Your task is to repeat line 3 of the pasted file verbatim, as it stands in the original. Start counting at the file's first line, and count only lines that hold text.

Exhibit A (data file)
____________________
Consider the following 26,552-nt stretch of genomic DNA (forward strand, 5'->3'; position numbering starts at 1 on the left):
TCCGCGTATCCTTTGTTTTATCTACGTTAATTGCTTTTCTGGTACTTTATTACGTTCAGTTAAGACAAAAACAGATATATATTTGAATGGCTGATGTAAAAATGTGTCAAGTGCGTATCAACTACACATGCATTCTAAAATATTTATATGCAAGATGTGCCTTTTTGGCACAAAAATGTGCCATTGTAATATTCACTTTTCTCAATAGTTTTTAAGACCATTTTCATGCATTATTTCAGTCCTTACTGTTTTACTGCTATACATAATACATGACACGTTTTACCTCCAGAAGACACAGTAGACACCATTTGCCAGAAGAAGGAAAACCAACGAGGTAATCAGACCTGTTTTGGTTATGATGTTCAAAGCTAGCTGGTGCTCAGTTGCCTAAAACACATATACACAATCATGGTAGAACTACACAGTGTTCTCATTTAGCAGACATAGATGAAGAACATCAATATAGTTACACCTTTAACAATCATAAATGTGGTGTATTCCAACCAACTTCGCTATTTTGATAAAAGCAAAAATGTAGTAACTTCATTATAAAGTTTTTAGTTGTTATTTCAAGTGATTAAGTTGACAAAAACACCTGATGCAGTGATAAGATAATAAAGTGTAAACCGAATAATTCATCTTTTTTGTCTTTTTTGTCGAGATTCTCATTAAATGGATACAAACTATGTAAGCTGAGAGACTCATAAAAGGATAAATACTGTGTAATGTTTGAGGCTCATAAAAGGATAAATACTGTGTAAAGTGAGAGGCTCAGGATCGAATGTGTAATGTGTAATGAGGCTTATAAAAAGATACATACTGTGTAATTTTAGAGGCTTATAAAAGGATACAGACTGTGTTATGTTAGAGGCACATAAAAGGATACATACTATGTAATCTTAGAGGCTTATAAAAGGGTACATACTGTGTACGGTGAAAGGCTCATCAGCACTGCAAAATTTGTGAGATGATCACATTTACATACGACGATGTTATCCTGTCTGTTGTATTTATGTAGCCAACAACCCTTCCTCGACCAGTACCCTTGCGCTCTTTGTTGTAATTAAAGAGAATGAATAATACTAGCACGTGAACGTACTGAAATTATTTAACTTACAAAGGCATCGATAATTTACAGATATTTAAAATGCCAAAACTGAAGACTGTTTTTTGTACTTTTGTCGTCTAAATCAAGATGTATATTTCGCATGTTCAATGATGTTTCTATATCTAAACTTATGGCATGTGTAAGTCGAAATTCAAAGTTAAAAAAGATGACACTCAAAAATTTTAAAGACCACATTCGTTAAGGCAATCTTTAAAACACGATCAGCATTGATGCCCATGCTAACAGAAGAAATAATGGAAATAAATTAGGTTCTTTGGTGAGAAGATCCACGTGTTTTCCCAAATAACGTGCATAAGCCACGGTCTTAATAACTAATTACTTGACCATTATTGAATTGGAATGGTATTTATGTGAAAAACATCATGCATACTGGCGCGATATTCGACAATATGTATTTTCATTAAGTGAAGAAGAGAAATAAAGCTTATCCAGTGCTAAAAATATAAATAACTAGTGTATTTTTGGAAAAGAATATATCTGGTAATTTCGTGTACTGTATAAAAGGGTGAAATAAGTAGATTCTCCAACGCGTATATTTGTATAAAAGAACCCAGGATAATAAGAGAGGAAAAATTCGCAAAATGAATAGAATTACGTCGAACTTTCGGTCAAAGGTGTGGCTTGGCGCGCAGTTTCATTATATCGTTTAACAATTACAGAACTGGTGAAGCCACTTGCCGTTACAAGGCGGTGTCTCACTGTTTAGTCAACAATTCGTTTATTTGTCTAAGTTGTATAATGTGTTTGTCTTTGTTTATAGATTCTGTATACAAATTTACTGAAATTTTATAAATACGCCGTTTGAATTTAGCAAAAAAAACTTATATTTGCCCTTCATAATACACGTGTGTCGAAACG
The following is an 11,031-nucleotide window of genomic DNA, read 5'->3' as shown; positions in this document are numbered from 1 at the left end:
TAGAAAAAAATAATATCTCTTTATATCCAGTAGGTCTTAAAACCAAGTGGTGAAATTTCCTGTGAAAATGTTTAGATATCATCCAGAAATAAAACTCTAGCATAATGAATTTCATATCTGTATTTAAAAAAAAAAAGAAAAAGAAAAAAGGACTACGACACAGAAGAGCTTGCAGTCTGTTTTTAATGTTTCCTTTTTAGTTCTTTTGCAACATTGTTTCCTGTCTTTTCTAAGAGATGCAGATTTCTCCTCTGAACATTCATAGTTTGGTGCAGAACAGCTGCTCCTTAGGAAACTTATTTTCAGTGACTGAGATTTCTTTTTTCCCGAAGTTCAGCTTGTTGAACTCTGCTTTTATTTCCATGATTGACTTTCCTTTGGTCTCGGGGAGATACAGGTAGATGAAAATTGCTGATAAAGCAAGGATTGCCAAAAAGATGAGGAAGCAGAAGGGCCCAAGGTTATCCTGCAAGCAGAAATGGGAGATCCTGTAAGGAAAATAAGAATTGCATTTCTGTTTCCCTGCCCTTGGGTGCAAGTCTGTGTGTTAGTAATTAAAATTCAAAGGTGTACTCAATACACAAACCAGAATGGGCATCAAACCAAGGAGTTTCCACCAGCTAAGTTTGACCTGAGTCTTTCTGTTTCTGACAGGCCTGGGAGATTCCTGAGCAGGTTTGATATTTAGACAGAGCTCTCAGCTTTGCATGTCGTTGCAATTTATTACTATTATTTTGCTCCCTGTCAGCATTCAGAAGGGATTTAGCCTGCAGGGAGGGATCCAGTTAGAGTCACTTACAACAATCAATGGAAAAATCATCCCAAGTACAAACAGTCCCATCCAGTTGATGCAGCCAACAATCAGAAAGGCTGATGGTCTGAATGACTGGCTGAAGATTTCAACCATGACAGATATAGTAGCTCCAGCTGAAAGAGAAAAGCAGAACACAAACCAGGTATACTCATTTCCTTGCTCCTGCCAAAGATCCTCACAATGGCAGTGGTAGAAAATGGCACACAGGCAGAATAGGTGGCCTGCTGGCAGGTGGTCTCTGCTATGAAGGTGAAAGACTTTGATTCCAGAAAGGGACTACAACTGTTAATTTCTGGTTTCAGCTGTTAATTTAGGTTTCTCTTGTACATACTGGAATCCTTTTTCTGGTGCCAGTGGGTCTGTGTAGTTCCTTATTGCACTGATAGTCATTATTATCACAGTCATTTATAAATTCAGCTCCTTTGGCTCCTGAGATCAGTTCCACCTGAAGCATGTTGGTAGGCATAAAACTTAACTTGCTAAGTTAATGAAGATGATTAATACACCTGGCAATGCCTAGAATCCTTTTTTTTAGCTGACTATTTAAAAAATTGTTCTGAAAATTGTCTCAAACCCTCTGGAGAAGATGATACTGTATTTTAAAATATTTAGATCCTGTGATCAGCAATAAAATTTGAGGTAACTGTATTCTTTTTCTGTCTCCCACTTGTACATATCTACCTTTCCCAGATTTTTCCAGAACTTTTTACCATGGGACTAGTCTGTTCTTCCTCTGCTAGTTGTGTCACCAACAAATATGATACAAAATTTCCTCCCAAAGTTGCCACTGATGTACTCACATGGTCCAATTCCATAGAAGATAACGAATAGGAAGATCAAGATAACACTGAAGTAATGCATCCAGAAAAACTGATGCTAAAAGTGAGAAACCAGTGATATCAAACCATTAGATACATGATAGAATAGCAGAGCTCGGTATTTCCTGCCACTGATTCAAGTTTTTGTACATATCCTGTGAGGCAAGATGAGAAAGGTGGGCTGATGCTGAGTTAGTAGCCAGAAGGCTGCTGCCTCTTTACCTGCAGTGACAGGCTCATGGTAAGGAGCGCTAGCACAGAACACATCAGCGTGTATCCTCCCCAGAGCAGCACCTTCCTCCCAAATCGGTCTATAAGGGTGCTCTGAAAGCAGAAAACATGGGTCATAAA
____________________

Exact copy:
The following is an 11,031-nucleotide window of genomic DNA, read 5'->3' as shown; positions in this document are numbered from 1 at the left end: